August 12 – Perseverance – With self esteem

Read Psalm 139:13-14

A woman knits a blanket. Row by row, she holds the yarn, wraps the needles, works her hands until her creation is complete. As she finishes her project, she inspects each stitch. This woman knows her blanket inch by inch. She has searched it thoroughly, even as she created its very form. She knows the value of her creation, and, no matter what happens to it now, that value will never change in her eyes.

I wonder if David pictured something like this when he wrote Psalm 139. He knew what it was like to create a masterpiece. He had created so many of the songs you and I know as the Psalms, knitting words together, inspecting each stanza, forming each phrase. Each one holds distinct value even now, thousands of years after he wrote them. Just as God had distinctly woven together David’s very being before he was born, so David had carefully crafted Psalm 139:

“You have searched me, LORD…and you know me.”

When he wrote this psalm, David constructed it in such a way as to focus on the praise due to the One who had carefully and wonderfully created him. The God who had distinctly defined his very person. David knew that his worth was totally tied up in the distinct value his Creator had assigned each stitch of his person. His worth would never change, no matter what anyone said. The enemies David mentioned in verses 19-22 could never change the value his Creator had given him from day one. No matter what might happen to disfigure his shape or mar his character, David knew his value would never diminish because the God who created him was an excellent Creator who only makes wonderful works. 

And this is how we persevere when our worth feels gone.

When we feel beaten down, having failed yet again, still our value remains unchanged. When we see ourselves as broken and unworthy of love, the God of the universe, who knit us together stitch by stitch, sees His beautiful creation, full of value. 

You see, the value is actually not about us at all. It’s about Him. And He is the perfect Creator whose works are only ever full of wonder and worth everything to Him!

Bria Wasson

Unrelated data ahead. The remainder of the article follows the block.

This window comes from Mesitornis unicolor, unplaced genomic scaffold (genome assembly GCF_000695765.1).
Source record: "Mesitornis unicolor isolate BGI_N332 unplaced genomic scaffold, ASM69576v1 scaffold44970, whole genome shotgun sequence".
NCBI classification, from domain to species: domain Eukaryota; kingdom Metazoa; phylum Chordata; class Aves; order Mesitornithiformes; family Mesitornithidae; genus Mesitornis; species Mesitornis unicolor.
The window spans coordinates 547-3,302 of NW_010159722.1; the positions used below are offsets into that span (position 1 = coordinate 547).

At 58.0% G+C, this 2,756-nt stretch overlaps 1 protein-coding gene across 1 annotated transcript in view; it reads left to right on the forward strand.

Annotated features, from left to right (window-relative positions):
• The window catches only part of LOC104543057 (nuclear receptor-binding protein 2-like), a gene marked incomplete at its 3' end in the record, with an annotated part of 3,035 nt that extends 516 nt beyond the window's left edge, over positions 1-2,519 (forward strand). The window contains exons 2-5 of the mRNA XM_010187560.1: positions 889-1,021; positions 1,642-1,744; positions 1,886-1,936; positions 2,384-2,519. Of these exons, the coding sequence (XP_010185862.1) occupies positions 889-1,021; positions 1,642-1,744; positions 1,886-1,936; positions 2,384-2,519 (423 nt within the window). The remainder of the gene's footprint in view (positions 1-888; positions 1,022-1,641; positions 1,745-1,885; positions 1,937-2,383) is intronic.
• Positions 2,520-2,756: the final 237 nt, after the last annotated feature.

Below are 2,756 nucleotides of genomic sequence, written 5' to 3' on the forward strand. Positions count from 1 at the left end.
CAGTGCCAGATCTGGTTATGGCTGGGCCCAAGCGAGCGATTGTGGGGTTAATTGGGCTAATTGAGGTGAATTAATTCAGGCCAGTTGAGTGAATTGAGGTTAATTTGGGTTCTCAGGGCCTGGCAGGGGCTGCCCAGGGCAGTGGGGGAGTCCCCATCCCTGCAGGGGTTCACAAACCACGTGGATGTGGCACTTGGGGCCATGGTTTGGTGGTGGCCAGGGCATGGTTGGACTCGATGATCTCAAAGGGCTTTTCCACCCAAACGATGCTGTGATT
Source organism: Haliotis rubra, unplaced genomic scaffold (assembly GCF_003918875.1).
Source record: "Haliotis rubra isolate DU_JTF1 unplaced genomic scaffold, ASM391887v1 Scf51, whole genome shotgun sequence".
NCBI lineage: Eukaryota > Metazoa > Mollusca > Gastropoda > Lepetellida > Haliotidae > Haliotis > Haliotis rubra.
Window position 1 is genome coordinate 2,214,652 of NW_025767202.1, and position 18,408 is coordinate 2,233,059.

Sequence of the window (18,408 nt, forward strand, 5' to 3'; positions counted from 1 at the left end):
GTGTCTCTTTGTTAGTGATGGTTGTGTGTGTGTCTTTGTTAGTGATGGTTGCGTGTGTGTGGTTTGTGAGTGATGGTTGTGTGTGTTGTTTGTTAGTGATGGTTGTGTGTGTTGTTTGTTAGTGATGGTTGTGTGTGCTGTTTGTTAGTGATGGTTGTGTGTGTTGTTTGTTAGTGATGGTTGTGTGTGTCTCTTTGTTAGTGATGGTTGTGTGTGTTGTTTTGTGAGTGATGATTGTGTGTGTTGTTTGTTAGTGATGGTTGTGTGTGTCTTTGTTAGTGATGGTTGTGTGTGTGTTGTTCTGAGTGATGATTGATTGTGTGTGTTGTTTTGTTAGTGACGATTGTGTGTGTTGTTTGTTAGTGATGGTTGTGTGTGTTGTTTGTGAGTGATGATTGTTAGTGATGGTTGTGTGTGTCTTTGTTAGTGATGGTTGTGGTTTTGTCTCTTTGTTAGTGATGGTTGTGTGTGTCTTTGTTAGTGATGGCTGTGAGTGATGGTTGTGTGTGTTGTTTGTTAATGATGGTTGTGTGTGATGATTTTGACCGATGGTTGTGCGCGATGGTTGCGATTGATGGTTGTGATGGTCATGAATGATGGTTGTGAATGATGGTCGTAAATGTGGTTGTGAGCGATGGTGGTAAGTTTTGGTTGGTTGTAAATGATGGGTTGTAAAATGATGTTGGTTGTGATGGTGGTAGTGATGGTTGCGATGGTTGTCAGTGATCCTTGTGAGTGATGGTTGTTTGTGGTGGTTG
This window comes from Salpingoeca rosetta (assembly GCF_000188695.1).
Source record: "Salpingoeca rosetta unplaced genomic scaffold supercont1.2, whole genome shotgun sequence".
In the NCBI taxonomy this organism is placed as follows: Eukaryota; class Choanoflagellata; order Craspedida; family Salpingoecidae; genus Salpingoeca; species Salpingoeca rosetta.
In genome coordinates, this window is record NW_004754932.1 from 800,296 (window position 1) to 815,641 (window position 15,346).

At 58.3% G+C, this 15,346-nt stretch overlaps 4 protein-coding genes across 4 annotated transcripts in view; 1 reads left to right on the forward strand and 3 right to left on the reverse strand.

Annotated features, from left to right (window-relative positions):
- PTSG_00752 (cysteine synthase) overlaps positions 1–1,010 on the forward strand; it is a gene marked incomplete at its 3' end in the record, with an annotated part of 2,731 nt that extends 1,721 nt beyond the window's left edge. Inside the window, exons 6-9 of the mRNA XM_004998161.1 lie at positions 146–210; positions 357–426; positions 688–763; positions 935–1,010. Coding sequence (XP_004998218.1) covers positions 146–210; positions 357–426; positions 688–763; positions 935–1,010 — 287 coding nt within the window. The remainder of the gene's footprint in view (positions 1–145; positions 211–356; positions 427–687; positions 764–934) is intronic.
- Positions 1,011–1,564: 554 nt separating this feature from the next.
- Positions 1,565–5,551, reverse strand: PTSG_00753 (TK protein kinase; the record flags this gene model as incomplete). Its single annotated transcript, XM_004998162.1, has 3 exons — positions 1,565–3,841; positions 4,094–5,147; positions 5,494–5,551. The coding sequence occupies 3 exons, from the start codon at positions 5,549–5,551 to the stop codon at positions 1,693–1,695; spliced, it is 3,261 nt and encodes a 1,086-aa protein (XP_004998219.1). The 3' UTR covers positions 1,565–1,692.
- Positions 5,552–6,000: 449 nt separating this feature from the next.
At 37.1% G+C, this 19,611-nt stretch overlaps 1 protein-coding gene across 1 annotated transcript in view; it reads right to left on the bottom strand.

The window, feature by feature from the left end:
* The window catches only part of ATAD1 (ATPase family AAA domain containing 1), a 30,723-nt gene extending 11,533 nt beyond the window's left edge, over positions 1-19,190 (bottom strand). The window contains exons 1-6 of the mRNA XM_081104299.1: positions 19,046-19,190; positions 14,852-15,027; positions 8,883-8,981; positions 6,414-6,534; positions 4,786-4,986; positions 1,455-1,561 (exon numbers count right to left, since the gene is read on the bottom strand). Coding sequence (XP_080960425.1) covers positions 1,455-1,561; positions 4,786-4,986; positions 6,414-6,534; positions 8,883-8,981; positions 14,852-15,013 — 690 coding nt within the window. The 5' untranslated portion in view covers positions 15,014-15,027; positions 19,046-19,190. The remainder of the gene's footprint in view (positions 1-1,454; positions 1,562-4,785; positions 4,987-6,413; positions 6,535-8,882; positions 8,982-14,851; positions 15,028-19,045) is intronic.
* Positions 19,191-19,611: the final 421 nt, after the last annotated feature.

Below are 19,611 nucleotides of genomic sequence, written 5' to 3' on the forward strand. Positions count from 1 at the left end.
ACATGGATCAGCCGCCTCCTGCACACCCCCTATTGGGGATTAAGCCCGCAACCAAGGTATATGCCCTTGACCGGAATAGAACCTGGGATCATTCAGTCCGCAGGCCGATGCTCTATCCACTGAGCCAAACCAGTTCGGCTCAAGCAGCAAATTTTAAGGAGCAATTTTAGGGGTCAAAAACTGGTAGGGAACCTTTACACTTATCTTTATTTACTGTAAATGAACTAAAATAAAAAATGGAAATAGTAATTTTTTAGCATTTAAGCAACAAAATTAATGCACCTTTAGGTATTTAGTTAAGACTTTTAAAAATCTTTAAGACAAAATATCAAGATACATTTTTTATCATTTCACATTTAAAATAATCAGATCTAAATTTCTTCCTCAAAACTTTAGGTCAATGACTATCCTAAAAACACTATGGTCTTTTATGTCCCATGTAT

August 8 – Perseverance – While displaying kindness

Read Psalm 141:5 and Ephesians 4:29

When I think of perseverance, I begin to sweat. I feel drenched, exhausted, and short of breath. You see, perseverance reminds me of training to be a stand-out athlete with lots of running and exercise. In order to be a good athlete, you must train and practice over and over. And so, all that practice and working out makes me think of running, lifting weights and…sweating.

Not my cup of tea.

I can think of other pursuits I would rather persevere towards. One such area would be to pursue kindness. We hear the slogan “Be Kind” in a lot of places today. It’s on t-shirts, posters, and embedded in children’s programming.

A single act of kindness here and there is not all that hard to achieve.

When a teacher encourages students to be kind in the classroom, they will look for a dropped pencil to pick up, or assist a fellow student in picking up trash in the hallway. Often, when students are caught being kind, they are rewarded with a treat or recognition. As an adult, it is not that difficult to contribute to a community food drive or help a neighbor care for their pets. We feel good about ourselves when we are kind.

Living a consistent lifestyle that demonstrates kindness requires perseverance. Being kind sometimes requires a person to share some hard truth. Perhaps a child needs to be corrected for inappropriate behavior, or a spouse needs to be reminded that their words hurt, or an employee needs to be told about a mistake they made. It would be easy to look the other way and ignore these problems, but it wouldn’t be kind. In the moment, the truth may not seem kind, and may not be received well. That’s why consistent kindness over time is important. Kind words and actions build trust and demonstrate love. Then, when a hard truth must be shared, it will be more easily swallowed.